Applying the ‘Love Languages’ to the Parent-Child Relationship

GoodTherapy | Applying the 'Love Languages' to the Parent-Child RelationshipWhen counseling parents and their children, I often refer to the “love languages”—an idea coined by Dr. Gary Chapman, a relationship counselor most well known for the Love Languages series of books.

People express their love in a variety of ways, and what is important to one person may not be as much to another. If someone’s top languages are not being met, it can lead to negative feelings and behaviors.

The five love languages are as follows:

  1. Physical touch
  2. Words of affirmation
  3. Quality time
  4. Gift giving
  5. Acts of service

While you may have heard of the love languages, you may not have applied them to the parent-child relationship. It’s telling kids “I love you” in a language they respond to. Saying the words often isn’t enough. Parents often assume their kids know they are loved, but that’s not always the case.

Love should be unconditional, but is often displayed conditionally (such as when kids are good). Unconditional love can prevent problems such as resentment, feelings of guilt, fear, anger, low self-esteem, and insecurity. Children need to feel loved; if they don’t, they may seek approval elsewhere.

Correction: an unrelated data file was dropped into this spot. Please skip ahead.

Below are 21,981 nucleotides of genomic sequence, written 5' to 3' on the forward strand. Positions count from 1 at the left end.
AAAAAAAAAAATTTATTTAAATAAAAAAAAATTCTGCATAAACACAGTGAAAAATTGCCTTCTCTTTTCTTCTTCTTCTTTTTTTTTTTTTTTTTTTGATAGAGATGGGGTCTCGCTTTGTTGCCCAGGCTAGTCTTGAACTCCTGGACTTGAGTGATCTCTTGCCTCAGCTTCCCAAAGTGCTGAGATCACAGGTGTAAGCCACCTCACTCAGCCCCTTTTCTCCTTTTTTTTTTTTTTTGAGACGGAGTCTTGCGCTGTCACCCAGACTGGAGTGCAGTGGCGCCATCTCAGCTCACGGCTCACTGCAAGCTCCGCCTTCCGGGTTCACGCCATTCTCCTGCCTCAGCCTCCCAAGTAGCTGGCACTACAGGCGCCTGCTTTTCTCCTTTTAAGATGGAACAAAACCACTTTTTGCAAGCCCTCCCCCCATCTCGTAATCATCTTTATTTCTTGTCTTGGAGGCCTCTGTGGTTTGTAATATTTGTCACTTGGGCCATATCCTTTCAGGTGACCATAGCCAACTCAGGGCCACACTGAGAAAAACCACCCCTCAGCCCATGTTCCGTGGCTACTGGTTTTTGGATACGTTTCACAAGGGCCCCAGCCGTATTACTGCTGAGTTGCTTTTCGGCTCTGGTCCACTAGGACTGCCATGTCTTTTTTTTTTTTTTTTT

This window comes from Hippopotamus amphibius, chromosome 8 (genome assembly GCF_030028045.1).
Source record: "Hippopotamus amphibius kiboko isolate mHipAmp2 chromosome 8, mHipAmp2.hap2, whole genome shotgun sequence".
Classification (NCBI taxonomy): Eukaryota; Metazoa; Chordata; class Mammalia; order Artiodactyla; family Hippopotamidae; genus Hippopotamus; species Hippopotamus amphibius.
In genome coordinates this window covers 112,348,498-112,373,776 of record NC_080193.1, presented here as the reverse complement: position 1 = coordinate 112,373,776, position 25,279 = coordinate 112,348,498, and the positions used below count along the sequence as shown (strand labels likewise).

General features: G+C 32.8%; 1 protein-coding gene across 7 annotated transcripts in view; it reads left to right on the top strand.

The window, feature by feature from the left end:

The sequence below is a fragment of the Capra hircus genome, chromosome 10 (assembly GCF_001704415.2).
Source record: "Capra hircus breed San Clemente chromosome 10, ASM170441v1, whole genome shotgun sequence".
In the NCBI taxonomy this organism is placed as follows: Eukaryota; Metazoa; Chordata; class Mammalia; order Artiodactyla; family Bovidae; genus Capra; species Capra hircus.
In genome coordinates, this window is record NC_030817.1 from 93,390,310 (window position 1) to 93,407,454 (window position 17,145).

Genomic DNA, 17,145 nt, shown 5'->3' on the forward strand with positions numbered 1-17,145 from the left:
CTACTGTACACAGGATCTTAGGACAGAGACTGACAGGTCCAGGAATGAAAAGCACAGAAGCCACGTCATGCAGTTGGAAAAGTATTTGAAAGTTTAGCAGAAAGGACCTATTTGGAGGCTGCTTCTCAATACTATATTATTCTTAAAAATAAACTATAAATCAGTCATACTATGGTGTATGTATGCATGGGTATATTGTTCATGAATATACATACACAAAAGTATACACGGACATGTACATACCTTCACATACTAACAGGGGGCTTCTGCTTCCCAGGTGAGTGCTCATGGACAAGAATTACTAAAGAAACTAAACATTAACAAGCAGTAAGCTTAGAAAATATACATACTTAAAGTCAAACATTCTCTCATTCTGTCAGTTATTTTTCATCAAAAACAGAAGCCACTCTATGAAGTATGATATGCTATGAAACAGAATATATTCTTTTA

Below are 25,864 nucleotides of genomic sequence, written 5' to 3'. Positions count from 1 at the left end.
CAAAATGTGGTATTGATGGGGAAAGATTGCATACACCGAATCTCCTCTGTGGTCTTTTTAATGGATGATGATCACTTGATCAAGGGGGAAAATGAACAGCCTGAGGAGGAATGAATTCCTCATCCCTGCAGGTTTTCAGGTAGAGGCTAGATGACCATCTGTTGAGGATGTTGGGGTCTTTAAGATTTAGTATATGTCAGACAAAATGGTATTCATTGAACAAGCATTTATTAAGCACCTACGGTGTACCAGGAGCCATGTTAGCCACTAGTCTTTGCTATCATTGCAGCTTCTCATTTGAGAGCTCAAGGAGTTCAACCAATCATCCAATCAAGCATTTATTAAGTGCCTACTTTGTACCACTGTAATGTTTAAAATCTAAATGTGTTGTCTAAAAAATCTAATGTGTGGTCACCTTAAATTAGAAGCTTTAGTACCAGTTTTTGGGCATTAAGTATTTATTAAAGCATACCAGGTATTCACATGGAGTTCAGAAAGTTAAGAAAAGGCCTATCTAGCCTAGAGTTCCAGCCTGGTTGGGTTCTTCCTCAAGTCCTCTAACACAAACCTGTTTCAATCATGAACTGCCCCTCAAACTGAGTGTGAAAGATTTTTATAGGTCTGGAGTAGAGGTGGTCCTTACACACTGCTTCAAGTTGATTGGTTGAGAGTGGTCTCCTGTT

Now let’s talk about how to incorporate these into your daily lives:

1. Some ways to incorporate physical touch include hugging, kissing, child sitting on lap, cuddling during stories, television, or movies, tossing in the air, gentle touches on legs, arms, head, shoulders, etc., back scratches, high-fives and contact sports.

As kids get older, parents may touch only when necessary, like when helping with clothes or hair. Kids will crave more contact when sick, hurt, tired, or sad. Teenagers, especially boys, will pull back from physical touch. Make sure the touch is positive and at the right time and place. Don’t embarrass!

Conversely, a negative touch coming from a place of anger can be detrimental.

2. Words of affirmation are ways to give praise and encouragement for what the child does. Since a child’s behavior is something he or she controls, there is a direct effect.